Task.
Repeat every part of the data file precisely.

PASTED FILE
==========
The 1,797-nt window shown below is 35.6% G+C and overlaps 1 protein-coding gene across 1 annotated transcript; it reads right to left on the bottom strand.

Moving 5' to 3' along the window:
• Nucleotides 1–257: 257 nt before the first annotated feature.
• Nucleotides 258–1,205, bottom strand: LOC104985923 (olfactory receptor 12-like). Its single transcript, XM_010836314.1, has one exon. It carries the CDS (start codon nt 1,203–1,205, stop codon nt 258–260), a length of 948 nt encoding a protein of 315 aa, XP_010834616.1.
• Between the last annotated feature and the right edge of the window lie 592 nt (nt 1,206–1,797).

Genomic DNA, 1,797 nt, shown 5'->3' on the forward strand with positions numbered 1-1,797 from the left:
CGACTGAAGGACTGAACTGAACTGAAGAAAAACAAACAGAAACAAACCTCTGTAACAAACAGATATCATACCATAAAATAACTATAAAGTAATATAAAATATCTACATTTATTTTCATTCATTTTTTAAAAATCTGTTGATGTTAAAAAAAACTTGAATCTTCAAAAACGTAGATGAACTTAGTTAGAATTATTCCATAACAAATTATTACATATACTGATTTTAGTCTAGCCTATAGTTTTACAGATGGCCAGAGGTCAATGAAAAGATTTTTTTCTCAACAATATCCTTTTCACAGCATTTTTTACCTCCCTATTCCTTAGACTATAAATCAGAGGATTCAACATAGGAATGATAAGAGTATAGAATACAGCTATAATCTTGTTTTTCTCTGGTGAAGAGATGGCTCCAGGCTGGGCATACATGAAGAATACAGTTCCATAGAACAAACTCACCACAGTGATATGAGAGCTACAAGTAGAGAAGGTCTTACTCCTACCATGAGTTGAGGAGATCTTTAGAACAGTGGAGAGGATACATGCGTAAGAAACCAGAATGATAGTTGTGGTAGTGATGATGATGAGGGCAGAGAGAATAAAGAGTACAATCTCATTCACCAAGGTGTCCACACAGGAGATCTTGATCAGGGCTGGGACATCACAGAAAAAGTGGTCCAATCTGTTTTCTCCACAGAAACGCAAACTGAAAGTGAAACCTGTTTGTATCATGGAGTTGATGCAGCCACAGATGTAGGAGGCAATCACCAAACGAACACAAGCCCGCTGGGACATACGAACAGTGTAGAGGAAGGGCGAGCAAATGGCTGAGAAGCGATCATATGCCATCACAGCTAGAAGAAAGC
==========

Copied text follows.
The 1,797-nt window shown below is 35.6% G+C and overlaps 1 protein-coding gene across 1 annotated transcript; it reads right to left on the bottom strand.

Moving 5' to 3' along the window:
• Nucleotides 1–257: 257 nt before the first annotated feature.
• Nucleotides 258–1,205, bottom strand: LOC104985923 (olfactory receptor 12-like). Its single transcript, XM_010836314.1, has one exon. It carries the CDS (start codon nt 1,203–1,205, stop codon nt 258–260), a length of 948 nt encoding a protein of 315 aa, XP_010834616.1.
• Between the last annotated feature and the right edge of the window lie 592 nt (nt 1,206–1,797).

Genomic DNA, 1,797 nt, shown 5'->3' on the forward strand with positions numbered 1-1,797 from the left:
CGACTGAAGGACTGAACTGAACTGAAGAAAAACAAACAGAAACAAACCTCTGTAACAAACAGATATCATACCATAAAATAACTATAAAGTAATATAAAATATCTACATTTATTTTCATTCATTTTTTAAAAATCTGTTGATGTTAAAAAAAACTTGAATCTTCAAAAACGTAGATGAACTTAGTTAGAATTATTCCATAACAAATTATTACATATACTGATTTTAGTCTAGCCTATAGTTTTACAGATGGCCAGAGGTCAATGAAAAGATTTTTTTCTCAACAATATCCTTTTCACAGCATTTTTTACCTCCCTATTCCTTAGACTATAAATCAGAGGATTCAACATAGGAATGATAAGAGTATAGAATACAGCTATAATCTTGTTTTTCTCTGGTGAAGAGATGGCTCCAGGCTGGGCATACATGAAGAATACAGTTCCATAGAACAAACTCACCACAGTGATATGAGAGCTACAAGTAGAGAAGGTCTTACTCCTACCATGAGTTGAGGAGATCTTTAGAACAGTGGAGAGGATACATGCGTAAGAAACCAGAATGATAGTTGTGGTAGTGATGATGATGAGGGCAGAGAGAATAAAGAGTACAATCTCATTCACCAAGGTGTCCACACAGGAGATCTTGATCAGGGCTGGGACATCACAGAAAAAGTGGTCCAATCTGTTTTCTCCACAGAAACGCAAACTGAAAGTGAAACCTGTTTGTATCATGGAGTTGATGCAGCCACAGATGTAGGAGGCAATCACCAAACGAACACAAGCCCGCTGGGACATACGAACAGTGTAGAGGAAGGGCGAGCAAATGGCTGAGAAGCGATCATATGCCATCACAGCTAGAAGAAAGC